Consider paradigm shift in interactions of police with heroin, opioid addicts
As the pernicious opioid epidemic ravaging the Mahoning Valley and the United States shows no signs of slowing anytime soon, new views and creative solutions must be embraced.
A program launched earlier this year by a small-town Massachusetts police department offers encouraging guidance on both fronts. First, it rightly views drug addiction as a disease – not a crime. Second, it seeks to amass piles of admission slips to respected, effective treatment centers for addicts – not reams of arrest warrants to clog up the criminal justice system while doing little to cure the disease.
As Vindicator staff writer Jordyn Grzelewski detailed in an extensive Page 1 report in Sunday’s editions, those outside-the-box philosophies represent the innermost workings of the Police Assisted Addiction and Recovery Initiative.
The multipronged PAARI program commits partnering police departments across the country to these strategies:
Encouraging opioid drug users to seek recovery and and connecting them with treatment programs.
Helping to distribute life-saving opioid-blocking drugs to treat overdoses.
Providing resources to other police departments and communities that want to do more to fight the opioid epidemic.
PAARI’s successes in reducing overdose deaths and in lessening crime associated with feeding the fix already are well documented. In Gloucester, Mass., where the program was launched, overdose deaths have plummeted, and property crime is down nearly one-fourth since the program started.
Its positive impact also has reached the Mahoning Valley. A Youngstown-area man who had battled the demons of painkiller and heroin abuse for years recently received a $50,000 grant from PAARI for a 90-day state-of-the-art treatment and recovery program in California. His mother believes that intervention may very well save his life.
That success story has potential to be duplicated many times over in the Mahoning Valley, which lies at the epicenter of the nationwide opioid and heroin scourge. And a scourge it truly continues to be.
More Valley and Ohio residents died from unintentional drug overdoses in 2014 than in any other year in history recorded by the Ohio Department of Health. Overdose deaths now surpass vehicle accidents as the No. 1 cause of all accidental deaths in the U.S.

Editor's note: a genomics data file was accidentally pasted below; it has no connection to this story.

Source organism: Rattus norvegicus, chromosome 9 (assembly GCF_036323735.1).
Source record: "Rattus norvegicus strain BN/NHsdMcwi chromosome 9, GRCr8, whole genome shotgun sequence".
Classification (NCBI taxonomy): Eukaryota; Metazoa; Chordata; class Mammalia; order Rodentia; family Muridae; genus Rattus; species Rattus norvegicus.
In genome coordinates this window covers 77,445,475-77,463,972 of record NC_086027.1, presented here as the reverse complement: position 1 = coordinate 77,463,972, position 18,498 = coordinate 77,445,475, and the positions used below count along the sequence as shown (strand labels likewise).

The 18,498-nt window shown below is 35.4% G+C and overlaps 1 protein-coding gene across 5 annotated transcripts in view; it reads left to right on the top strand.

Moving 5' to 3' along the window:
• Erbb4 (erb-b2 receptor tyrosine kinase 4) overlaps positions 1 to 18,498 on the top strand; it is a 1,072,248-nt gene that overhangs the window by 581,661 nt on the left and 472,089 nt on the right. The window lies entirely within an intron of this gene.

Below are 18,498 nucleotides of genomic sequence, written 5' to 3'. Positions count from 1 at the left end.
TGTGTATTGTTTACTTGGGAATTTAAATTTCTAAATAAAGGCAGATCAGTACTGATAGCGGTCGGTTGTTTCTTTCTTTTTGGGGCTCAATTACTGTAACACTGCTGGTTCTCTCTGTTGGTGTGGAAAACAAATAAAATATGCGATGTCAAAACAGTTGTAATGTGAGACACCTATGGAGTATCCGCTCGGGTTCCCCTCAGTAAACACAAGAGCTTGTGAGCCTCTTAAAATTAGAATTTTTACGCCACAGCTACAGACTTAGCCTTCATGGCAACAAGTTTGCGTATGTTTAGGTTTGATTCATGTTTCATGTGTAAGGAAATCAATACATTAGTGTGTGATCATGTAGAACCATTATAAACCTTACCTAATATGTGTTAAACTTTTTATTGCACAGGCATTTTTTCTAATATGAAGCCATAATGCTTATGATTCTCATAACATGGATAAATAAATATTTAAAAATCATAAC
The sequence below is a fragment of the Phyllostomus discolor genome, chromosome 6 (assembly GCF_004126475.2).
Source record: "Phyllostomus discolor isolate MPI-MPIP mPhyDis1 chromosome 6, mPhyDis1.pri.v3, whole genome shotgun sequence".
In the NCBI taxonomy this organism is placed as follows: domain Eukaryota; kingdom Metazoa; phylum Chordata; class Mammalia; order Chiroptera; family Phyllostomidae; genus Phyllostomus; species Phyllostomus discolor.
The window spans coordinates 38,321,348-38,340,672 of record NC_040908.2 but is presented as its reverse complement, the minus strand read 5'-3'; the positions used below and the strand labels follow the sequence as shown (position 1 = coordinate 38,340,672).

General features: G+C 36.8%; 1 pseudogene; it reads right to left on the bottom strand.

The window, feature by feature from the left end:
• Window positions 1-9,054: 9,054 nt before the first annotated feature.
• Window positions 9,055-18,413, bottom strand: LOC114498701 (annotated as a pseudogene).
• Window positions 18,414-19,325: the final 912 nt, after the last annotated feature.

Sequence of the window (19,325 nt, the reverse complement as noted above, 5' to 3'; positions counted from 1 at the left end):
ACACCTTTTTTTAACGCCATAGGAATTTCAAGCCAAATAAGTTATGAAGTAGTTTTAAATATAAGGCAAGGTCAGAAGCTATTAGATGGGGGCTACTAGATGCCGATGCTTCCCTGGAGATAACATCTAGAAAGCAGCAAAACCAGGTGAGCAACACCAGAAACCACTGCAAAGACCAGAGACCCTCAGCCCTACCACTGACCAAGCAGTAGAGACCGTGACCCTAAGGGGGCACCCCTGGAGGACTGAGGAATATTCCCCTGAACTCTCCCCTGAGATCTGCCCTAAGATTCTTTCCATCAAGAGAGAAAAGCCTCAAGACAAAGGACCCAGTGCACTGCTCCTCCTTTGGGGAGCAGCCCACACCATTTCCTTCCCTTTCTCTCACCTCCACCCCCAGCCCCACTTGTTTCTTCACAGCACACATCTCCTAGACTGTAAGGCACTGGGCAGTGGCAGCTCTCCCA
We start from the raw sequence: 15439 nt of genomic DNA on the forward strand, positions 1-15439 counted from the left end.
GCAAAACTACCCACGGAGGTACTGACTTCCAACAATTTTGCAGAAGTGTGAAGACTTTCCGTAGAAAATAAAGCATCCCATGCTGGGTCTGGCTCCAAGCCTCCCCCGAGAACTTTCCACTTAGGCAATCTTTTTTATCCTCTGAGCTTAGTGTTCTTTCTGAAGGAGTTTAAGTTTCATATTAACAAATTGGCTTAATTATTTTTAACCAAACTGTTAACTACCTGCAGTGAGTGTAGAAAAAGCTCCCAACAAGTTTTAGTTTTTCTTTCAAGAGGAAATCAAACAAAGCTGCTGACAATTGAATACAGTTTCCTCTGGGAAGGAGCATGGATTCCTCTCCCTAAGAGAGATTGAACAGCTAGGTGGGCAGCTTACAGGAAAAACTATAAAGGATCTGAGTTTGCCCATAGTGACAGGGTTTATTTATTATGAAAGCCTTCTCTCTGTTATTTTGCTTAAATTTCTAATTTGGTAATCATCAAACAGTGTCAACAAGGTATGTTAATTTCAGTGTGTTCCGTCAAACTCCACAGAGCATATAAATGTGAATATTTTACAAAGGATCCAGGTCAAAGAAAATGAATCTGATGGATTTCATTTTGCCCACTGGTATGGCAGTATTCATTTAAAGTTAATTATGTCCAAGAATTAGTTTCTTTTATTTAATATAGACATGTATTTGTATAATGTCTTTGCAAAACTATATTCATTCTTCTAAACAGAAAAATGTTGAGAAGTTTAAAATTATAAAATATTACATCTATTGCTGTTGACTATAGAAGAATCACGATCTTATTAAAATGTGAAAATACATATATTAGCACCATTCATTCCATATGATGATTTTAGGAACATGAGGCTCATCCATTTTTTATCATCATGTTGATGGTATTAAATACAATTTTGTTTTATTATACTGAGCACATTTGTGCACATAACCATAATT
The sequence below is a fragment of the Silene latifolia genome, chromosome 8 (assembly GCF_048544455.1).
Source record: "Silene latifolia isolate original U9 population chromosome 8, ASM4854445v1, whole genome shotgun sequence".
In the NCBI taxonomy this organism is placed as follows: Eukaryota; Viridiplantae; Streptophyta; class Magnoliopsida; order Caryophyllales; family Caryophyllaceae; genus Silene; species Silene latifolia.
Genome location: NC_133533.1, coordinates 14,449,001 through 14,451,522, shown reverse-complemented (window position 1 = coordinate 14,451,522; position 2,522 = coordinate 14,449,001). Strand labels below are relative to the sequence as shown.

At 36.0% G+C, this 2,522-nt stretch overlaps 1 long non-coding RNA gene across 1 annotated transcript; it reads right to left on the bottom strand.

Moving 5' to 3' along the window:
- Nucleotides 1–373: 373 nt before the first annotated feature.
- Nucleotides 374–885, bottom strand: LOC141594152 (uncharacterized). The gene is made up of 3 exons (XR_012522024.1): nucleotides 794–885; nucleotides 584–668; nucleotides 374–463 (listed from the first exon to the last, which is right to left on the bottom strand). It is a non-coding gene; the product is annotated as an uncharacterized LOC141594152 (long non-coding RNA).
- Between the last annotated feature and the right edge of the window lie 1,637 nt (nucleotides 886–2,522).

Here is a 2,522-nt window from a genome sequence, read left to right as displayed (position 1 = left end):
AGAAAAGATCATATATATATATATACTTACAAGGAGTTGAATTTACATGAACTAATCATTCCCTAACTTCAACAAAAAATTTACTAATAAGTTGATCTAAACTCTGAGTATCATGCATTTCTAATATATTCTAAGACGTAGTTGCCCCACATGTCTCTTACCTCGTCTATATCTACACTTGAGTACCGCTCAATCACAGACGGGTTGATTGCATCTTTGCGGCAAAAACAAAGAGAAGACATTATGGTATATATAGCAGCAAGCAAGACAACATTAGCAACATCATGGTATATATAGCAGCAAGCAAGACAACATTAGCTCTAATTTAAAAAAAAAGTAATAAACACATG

Such data reinforce the necessity to fight harder to rein in the insipid contagion. To be sure, public and private agencies and institutions across the Valley have not sat idly by in the face of the worsening epidemic. Success has been achieved in expanding access to Narcan, a successful heroin antidote, in increasing funding for expansion of treatment facilities and in launching successful drug-court programs that substitute productive time in recovery for wasted time in jail cells.
Indeed, the PAARI program rises as a logical and promising progression of such drug courts in Mahoning and Trumbull counties by offering earlier intervention and earlier life-saving treatments. After all, for the hard-core opioid addict, days, hours and even minutes can mean the difference between life and death.
That’s one major reason why law- enforcement agencies in our region and state should enthusiastically and expeditiously accept the gracious invitation to ally themselves with PAARI.
“We are very actively trying to get Youngstown and other places in Ohio to partner with us,” said Gloucester police spokesman John Guilfoil.
The local mother of the son whose life may have been saved by PAARI and Nicole Walmsley, a former heroin addict redeemed by the Mahoning County Drug Court program, are leading the charge for local PAARI partnerships and for a paradigm shift in law enforcement’s interactions with addicts.
Those appeals will be among many awareness themes at Saturday’s Walk Against Heroin at 1 p.m. in downtown Niles. A robust turnout at the event will help spread the word that our community can no longer simply try to arrest its way out of the opioid epidemic and that new and creative tactics must gain serious traction. A Mahoning Valley partnership with PAARI stands as one viable and promising tactic to reduce the skyrocketing and anguishing toll of devastation wrought by opioid abuse.